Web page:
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From simple fender benders to head-on collisions, car accidents can leave all parties confused about which steps to take next.

Review our questions and answers below on what to do following the car accident, how to handle medical and personal injury situations, what to do if you’ve suffered property damage, how to file insurance claims, and when you should hire an attorney.

What are the first steps I should take after a car crash?

There are several steps you should take immediately following a car accident:

Call an ambulance if anyone is injured.
If possible (and necessary), move your vehicle away from oncoming traffic to avoid any additional accidents.
Call the police to file an official police report, especially if any of the following are involved:
Significant property damage.
Serious bodily injury.
Death.
Obtain information from the other party and any witnesses and collect any evidence (see “What Kind of Evidence Should I Collect at the Accident Scene?” below).

Understand that these steps might vary (and even be postponed) depending on the specific circumstances involving your car accident. For example, if you and/or any other parties are seriously injured and need to visit the hospital immediately, gathering information and evidence will have to wait.

Also note that, unless you’re seriously injured and must be transported to a hospital immediately, you must not leave the scene of the accident (often called a “hit-and-run”) without handling the necessary steps related to your particular accident. Doing so can result in misdemeanor or felony charges, as well as hefty fines, all depending on your state laws.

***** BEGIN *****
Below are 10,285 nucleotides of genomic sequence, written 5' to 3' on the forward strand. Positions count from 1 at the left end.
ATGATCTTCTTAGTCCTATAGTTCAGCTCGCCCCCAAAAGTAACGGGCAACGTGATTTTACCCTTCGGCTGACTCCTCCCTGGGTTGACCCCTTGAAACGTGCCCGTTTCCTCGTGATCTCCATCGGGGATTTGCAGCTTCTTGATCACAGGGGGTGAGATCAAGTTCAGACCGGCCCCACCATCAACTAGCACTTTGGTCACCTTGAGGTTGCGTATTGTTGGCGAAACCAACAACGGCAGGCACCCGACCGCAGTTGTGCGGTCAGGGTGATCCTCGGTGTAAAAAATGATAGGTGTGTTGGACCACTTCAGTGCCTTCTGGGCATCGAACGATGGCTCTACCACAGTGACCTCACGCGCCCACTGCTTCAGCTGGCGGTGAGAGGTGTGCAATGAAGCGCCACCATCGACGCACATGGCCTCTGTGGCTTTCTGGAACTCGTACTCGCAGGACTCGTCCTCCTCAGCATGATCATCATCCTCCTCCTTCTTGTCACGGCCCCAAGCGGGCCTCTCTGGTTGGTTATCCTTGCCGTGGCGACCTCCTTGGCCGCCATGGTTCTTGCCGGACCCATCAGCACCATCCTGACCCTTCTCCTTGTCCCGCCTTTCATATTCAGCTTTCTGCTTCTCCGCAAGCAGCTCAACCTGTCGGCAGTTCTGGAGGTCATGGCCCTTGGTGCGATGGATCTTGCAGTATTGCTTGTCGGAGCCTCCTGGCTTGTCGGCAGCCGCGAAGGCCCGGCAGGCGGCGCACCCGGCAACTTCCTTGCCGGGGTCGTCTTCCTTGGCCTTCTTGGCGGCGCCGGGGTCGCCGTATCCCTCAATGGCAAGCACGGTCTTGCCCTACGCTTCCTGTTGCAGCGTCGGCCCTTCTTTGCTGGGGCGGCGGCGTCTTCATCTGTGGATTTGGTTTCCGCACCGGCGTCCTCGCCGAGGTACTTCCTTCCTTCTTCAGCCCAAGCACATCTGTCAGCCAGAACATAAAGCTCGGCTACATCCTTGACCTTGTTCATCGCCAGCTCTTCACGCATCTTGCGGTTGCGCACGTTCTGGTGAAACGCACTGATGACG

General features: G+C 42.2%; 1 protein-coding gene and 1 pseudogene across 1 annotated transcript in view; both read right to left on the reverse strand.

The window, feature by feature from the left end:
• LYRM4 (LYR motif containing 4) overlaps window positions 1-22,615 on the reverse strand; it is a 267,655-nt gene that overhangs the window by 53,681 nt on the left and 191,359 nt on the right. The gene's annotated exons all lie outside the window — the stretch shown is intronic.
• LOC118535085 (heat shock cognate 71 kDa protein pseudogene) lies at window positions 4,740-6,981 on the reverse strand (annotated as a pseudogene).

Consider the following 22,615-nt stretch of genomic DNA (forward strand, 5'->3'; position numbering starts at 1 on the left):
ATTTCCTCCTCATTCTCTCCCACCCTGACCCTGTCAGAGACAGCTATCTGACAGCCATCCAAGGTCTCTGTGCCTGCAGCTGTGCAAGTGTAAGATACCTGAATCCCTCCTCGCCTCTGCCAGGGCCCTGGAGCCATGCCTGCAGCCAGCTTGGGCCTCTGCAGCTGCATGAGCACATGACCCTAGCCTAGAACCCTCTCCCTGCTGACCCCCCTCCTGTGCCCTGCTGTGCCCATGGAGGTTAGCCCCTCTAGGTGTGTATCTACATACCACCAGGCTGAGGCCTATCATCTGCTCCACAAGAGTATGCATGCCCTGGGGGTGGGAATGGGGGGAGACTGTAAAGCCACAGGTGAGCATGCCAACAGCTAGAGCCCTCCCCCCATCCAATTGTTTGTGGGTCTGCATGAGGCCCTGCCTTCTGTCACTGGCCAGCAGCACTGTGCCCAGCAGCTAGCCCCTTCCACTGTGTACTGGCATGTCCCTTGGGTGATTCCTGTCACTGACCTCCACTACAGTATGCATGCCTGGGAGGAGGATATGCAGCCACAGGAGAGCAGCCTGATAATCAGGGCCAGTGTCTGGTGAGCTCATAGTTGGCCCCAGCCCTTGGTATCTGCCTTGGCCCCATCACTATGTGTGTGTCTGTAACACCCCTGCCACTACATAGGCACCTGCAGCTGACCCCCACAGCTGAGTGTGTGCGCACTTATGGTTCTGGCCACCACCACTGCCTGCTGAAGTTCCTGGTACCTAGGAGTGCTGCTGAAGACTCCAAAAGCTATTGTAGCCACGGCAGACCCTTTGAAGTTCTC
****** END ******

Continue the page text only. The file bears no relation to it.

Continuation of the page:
What kind of evidence should I collect at the accident scene?

As you’re gathering evidence, be sure to:

Exchange information with all other involved parties, including:
Names.
Contact information (addresses, telephone numbers, etc.).
Insurance information.
License plate numbers.
Each vehicle’s make, model, year, and color.
Each vehicle’s registration number.
Each driver’s license number.
Get statements from any willing witnesses.
It’s also a good idea to document their names and contact information, too.
Take photos of:
All vehicle damage.
All physical injuries.
Any evidence that shows road and/or weather conditions.

Be aware that it’s crucial to gather this information as quickly as possible. For example, physical wounds begin to heal over time and taking a picture minutes after the accident—as opposed to a week later—will better help show the severity of the injury.

Should I call the police after an accident?

Call the police if there’s:

Significant property damage.
Serious bodily injury.
Death.

These are the most important scenarios during which you’ll need police assistance.

Why is It important to get a copy of the police report?

Simply put, the police report is official documentation of circumstances surrounding the accident.

Aside from the same kinds of evidence you gathered at the accident scene, police reports also generally include the officer’s own narrative of details and causes related to the accident and sometimes even diagrams of the accident scene and impact point.

Suffice it to say, these types of details go a long way when it comes to:

Filing your car insurance claim (particularly, a personal injury or property damage claim).
How the claims adjuster moves forward.
How the insurance companies determine fault.

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